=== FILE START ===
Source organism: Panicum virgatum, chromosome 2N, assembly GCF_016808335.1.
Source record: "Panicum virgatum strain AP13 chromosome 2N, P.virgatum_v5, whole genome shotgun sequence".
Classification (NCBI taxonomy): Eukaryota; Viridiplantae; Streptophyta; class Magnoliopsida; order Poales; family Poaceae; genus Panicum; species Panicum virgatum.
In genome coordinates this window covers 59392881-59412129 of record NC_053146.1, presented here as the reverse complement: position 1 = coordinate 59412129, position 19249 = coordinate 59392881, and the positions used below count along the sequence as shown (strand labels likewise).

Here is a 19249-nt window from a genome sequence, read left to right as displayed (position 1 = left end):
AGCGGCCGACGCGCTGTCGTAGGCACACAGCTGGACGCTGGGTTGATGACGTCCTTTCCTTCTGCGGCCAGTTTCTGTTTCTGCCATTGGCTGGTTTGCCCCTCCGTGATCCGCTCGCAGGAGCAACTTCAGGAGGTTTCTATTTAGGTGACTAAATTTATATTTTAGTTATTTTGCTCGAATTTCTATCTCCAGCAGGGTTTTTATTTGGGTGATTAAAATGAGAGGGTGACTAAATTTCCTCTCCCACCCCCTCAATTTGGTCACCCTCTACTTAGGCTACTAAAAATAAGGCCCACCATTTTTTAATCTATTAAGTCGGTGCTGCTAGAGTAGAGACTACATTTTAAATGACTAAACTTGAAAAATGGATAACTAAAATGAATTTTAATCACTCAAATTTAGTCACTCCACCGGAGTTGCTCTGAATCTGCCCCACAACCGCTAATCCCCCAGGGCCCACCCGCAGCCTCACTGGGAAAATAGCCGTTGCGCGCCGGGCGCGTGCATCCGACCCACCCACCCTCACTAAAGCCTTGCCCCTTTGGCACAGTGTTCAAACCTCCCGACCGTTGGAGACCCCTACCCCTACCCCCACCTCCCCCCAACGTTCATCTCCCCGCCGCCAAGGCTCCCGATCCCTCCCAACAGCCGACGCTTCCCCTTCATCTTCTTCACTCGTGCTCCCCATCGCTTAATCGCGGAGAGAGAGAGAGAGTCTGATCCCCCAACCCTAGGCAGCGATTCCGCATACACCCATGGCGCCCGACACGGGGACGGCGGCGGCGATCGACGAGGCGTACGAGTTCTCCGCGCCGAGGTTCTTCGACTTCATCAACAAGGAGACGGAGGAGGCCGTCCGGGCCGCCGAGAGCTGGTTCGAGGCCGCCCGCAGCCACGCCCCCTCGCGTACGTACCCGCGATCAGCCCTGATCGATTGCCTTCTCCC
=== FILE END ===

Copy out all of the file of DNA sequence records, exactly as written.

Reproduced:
Source organism: Panicum virgatum, chromosome 2N, assembly GCF_016808335.1.
Source record: "Panicum virgatum strain AP13 chromosome 2N, P.virgatum_v5, whole genome shotgun sequence".
Classification (NCBI taxonomy): Eukaryota; Viridiplantae; Streptophyta; class Magnoliopsida; order Poales; family Poaceae; genus Panicum; species Panicum virgatum.
In genome coordinates this window covers 59392881-59412129 of record NC_053146.1, presented here as the reverse complement: position 1 = coordinate 59412129, position 19249 = coordinate 59392881, and the positions used below count along the sequence as shown (strand labels likewise).

Here is a 19249-nt window from a genome sequence, read left to right as displayed (position 1 = left end):
AGCGGCCGACGCGCTGTCGTAGGCACACAGCTGGACGCTGGGTTGATGACGTCCTTTCCTTCTGCGGCCAGTTTCTGTTTCTGCCATTGGCTGGTTTGCCCCTCCGTGATCCGCTCGCAGGAGCAACTTCAGGAGGTTTCTATTTAGGTGACTAAATTTATATTTTAGTTATTTTGCTCGAATTTCTATCTCCAGCAGGGTTTTTATTTGGGTGATTAAAATGAGAGGGTGACTAAATTTCCTCTCCCACCCCCTCAATTTGGTCACCCTCTACTTAGGCTACTAAAAATAAGGCCCACCATTTTTTAATCTATTAAGTCGGTGCTGCTAGAGTAGAGACTACATTTTAAATGACTAAACTTGAAAAATGGATAACTAAAATGAATTTTAATCACTCAAATTTAGTCACTCCACCGGAGTTGCTCTGAATCTGCCCCACAACCGCTAATCCCCCAGGGCCCACCCGCAGCCTCACTGGGAAAATAGCCGTTGCGCGCCGGGCGCGTGCATCCGACCCACCCACCCTCACTAAAGCCTTGCCCCTTTGGCACAGTGTTCAAACCTCCCGACCGTTGGAGACCCCTACCCCTACCCCCACCTCCCCCCAACGTTCATCTCCCCGCCGCCAAGGCTCCCGATCCCTCCCAACAGCCGACGCTTCCCCTTCATCTTCTTCACTCGTGCTCCCCATCGCTTAATCGCGGAGAGAGAGAGAGAGTCTGATCCCCCAACCCTAGGCAGCGATTCCGCATACACCCATGGCGCCCGACACGGGGACGGCGGCGGCGATCGACGAGGCGTACGAGTTCTCCGCGCCGAGGTTCTTCGACTTCATCAACAAGGAGACGGAGGAGGCCGTCCGGGCCGCCGAGAGCTGGTTCGAGGCCGCCCGCAGCCACGCCCCCTCGCGTACGTACCCGCGATCAGCCCTGATCGATTGCCTTCTCCC